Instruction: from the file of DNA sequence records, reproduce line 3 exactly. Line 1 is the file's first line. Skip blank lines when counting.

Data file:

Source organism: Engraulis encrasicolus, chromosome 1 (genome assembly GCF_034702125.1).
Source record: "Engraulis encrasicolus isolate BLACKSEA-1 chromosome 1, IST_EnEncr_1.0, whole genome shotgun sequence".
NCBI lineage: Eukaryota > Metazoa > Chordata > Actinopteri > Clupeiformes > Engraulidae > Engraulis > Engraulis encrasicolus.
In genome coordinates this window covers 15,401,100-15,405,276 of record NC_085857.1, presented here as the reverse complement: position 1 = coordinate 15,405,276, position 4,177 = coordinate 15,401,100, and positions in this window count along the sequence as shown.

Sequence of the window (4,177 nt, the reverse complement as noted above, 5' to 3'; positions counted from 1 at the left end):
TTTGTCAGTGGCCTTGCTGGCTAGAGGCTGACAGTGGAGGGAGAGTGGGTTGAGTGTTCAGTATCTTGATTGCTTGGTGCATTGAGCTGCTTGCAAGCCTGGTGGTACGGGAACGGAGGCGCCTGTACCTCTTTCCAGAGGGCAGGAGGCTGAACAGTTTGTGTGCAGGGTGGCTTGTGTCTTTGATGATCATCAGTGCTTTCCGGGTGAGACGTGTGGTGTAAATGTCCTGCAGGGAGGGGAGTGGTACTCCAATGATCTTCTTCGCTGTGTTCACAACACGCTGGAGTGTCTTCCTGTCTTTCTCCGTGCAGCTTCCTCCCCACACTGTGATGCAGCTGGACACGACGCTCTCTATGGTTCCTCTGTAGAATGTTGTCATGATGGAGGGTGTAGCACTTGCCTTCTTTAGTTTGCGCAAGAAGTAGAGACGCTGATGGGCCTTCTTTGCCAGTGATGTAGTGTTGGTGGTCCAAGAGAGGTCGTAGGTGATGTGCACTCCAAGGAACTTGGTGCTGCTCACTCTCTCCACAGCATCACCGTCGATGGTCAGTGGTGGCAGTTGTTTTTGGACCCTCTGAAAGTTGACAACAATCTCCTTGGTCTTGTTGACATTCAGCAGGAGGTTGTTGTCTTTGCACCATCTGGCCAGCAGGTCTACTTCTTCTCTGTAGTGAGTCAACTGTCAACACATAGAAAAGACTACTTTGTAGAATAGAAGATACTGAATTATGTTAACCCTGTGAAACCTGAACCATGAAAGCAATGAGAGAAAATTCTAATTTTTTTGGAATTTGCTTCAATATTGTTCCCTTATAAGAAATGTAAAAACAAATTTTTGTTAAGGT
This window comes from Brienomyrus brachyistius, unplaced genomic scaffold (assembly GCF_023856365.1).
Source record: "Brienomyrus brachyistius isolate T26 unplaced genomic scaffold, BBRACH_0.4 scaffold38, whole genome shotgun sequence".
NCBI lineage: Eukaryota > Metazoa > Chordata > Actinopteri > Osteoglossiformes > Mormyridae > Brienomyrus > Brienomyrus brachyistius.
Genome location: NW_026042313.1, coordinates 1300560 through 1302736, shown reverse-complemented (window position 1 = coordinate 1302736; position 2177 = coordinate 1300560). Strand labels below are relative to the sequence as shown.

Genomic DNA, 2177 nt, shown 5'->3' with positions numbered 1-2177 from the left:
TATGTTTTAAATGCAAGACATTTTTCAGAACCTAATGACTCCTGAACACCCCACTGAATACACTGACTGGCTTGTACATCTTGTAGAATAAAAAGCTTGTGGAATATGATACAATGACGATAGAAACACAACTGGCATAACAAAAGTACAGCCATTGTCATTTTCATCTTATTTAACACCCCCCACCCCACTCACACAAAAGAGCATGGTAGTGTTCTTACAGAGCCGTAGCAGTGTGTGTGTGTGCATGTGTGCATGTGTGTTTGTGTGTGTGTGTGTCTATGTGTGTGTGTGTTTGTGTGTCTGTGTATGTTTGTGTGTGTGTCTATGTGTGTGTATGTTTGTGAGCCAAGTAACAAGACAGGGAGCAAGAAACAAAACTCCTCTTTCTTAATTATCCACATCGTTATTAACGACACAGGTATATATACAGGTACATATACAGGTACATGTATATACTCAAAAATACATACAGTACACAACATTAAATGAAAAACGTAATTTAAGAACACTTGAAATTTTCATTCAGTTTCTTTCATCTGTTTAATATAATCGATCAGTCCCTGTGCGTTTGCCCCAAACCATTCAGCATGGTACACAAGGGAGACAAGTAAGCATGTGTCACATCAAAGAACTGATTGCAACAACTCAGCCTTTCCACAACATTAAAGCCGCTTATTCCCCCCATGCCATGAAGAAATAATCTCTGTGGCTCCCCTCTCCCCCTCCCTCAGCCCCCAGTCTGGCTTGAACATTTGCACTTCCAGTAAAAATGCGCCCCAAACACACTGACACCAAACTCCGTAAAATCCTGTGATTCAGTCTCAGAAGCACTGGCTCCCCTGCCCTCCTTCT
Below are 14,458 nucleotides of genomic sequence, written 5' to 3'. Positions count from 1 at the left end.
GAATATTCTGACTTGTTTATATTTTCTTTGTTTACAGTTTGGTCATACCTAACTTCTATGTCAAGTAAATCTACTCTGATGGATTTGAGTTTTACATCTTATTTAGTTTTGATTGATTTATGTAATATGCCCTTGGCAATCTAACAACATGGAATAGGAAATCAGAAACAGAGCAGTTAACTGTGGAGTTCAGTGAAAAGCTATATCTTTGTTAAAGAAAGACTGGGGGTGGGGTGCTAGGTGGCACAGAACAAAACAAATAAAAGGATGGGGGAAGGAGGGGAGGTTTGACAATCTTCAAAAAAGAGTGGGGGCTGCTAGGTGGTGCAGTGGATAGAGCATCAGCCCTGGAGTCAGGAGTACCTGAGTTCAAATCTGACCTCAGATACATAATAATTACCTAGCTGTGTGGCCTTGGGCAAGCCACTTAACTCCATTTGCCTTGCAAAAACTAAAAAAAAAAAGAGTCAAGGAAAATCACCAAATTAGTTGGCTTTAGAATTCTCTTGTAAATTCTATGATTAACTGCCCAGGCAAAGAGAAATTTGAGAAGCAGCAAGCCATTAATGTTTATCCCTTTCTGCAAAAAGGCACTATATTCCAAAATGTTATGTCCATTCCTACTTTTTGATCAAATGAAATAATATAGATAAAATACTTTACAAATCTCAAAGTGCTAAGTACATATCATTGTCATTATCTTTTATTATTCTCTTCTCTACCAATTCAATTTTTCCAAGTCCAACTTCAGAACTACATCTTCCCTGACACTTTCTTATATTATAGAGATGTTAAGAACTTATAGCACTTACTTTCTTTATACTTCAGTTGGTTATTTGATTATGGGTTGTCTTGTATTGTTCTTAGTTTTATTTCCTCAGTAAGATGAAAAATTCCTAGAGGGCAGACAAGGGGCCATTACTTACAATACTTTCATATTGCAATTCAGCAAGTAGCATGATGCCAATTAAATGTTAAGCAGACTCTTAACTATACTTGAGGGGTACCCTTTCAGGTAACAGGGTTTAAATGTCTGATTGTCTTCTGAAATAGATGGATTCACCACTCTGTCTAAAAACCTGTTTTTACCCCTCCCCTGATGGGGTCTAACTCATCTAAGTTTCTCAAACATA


NCBI lineage: Eukaryota > Metazoa > Chordata > Actinopteri > Clupeiformes > Engraulidae > Engraulis > Engraulis encrasicolus.